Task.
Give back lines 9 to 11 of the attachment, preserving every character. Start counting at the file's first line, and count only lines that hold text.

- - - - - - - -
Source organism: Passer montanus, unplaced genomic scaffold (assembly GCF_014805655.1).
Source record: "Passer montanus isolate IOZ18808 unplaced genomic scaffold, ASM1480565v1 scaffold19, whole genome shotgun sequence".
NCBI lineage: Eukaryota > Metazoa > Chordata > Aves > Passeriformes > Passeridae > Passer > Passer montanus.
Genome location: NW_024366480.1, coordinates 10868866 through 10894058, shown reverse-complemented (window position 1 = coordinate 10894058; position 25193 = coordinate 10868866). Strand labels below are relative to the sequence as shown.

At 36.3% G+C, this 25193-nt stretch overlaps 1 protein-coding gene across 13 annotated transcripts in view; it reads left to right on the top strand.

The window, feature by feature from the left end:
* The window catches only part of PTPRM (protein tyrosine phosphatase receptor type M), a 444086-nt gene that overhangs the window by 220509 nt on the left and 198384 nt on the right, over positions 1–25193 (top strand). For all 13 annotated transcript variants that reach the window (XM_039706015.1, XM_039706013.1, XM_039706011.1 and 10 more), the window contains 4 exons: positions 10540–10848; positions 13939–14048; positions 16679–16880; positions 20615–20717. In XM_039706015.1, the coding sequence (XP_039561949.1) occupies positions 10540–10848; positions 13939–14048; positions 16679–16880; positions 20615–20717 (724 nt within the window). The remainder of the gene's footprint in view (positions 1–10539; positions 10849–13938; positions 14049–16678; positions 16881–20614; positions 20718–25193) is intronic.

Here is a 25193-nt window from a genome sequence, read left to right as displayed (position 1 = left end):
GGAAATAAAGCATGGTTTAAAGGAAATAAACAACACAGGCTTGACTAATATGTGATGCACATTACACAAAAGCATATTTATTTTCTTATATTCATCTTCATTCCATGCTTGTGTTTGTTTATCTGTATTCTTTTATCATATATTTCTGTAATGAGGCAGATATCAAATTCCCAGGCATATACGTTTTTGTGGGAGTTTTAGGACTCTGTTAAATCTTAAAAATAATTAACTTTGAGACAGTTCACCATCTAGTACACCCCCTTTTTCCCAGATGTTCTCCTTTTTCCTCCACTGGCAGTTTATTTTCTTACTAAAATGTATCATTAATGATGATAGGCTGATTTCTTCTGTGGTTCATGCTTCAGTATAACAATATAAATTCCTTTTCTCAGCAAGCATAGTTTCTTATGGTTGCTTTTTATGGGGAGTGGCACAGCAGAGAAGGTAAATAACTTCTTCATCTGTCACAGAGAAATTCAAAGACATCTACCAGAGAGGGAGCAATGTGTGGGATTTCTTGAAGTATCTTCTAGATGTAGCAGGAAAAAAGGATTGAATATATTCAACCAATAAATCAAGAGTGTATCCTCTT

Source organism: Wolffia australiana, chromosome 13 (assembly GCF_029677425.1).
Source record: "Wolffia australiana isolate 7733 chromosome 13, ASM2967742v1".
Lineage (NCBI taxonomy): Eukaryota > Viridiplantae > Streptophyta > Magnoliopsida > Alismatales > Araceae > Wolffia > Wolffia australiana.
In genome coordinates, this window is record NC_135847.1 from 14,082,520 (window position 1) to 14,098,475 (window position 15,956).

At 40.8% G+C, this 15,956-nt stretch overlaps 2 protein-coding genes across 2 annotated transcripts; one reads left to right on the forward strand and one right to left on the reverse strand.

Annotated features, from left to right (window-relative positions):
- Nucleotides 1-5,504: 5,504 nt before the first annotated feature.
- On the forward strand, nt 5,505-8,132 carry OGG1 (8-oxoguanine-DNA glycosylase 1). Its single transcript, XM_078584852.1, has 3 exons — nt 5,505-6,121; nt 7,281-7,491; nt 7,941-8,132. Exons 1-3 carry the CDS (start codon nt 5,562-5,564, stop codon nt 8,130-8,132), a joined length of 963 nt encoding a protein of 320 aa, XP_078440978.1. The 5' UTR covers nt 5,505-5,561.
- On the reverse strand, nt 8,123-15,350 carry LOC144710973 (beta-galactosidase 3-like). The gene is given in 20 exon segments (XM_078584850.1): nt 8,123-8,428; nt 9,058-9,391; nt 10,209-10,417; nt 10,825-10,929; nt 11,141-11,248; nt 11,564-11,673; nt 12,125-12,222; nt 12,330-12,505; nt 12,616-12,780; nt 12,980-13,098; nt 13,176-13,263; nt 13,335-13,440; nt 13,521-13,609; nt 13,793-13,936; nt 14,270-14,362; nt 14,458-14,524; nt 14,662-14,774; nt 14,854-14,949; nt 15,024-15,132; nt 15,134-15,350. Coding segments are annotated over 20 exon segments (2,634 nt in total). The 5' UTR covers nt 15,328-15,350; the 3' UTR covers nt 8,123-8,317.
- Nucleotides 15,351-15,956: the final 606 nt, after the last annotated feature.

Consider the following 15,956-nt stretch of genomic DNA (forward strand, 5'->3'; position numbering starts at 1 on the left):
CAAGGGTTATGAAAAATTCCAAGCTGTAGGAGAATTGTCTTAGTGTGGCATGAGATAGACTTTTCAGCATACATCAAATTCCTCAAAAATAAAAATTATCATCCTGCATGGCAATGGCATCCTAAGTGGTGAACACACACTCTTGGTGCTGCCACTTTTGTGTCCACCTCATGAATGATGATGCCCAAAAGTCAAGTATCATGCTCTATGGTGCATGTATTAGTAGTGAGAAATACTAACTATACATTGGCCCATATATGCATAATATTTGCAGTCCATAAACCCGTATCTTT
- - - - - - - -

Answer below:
GGAAATAAAGCATGGTTTAAAGGAAATAAACAACACAGGCTTGACTAATATGTGATGCACATTACACAAAAGCATATTTATTTTCTTATATTCATCTTCATTCCATGCTTGTGTTTGTTTATCTGTATTCTTTTATCATATATTTCTGTAATGAGGCAGATATCAAATTCCCAGGCATATACGTTTTTGTGGGAGTTTTAGGACTCTGTTAAATCTTAAAAATAATTAACTTTGAGACAGTTCACCATCTAGTACACCCCCTTTTTCCCAGATGTTCTCCTTTTTCCTCCACTGGCAGTTTATTTTCTTACTAAAATGTATCATTAATGATGATAGGCTGATTTCTTCTGTGGTTCATGCTTCAGTATAACAATATAAATTCCTTTTCTCAGCAAGCATAGTTTCTTATGGTTGCTTTTTATGGGGAGTGGCACAGCAGAGAAGGTAAATAACTTCTTCATCTGTCACAGAGAAATTCAAAGACATCTACCAGAGAGGGAGCAATGTGTGGGATTTCTTGAAGTATCTTCTAGATGTAGCAGGAAAAAAGGATTGAATATATTCAACCAATAAATCAAGAGTGTATCCTCTT

Source organism: Wolffia australiana, chromosome 13 (assembly GCF_029677425.1).
Source record: "Wolffia australiana isolate 7733 chromosome 13, ASM2967742v1".